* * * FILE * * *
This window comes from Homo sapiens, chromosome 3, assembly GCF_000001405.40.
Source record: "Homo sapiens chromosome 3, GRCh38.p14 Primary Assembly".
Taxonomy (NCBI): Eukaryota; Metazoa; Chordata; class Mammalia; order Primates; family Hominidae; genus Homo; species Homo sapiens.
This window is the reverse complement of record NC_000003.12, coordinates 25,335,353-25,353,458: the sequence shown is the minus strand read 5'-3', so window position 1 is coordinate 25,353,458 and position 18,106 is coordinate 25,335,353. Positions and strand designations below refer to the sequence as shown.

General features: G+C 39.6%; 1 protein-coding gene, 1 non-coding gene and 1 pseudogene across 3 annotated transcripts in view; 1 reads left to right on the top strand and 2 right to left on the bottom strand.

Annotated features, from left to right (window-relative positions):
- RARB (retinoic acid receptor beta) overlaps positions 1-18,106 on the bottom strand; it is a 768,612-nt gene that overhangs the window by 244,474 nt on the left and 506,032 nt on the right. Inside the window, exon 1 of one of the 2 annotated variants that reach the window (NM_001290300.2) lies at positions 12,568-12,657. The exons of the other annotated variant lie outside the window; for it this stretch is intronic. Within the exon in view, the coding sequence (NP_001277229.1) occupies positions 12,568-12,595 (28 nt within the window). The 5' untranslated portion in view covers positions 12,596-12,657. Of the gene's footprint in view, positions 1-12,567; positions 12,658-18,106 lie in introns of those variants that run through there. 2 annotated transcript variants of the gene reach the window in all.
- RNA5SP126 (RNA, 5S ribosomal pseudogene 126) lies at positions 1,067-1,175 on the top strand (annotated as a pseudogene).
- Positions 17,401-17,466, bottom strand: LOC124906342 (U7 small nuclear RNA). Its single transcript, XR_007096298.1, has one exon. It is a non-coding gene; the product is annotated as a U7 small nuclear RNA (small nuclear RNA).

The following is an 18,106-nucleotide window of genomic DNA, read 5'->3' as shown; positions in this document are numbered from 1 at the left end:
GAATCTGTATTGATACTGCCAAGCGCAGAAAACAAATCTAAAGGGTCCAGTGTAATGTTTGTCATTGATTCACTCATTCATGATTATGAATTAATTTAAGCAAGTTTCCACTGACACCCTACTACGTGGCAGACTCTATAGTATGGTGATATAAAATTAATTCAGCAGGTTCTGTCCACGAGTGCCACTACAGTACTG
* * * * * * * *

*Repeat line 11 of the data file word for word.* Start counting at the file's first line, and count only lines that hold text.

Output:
GAATCTGTATTGATACTGCCAAGCGCAGAAAACAAATCTAAAGGGTCCAGTGTAATGTTTGTCATTGATTCACTCATTCATGATTATGAATTAATTTAAGCAAGTTTCCACTGACACCCTACTACGTGGCAGACTCTATAGTATGGTGATATAAAATTAATTCAGCAGGTTCTGTCCACGAGTGCCACTACAGTACTG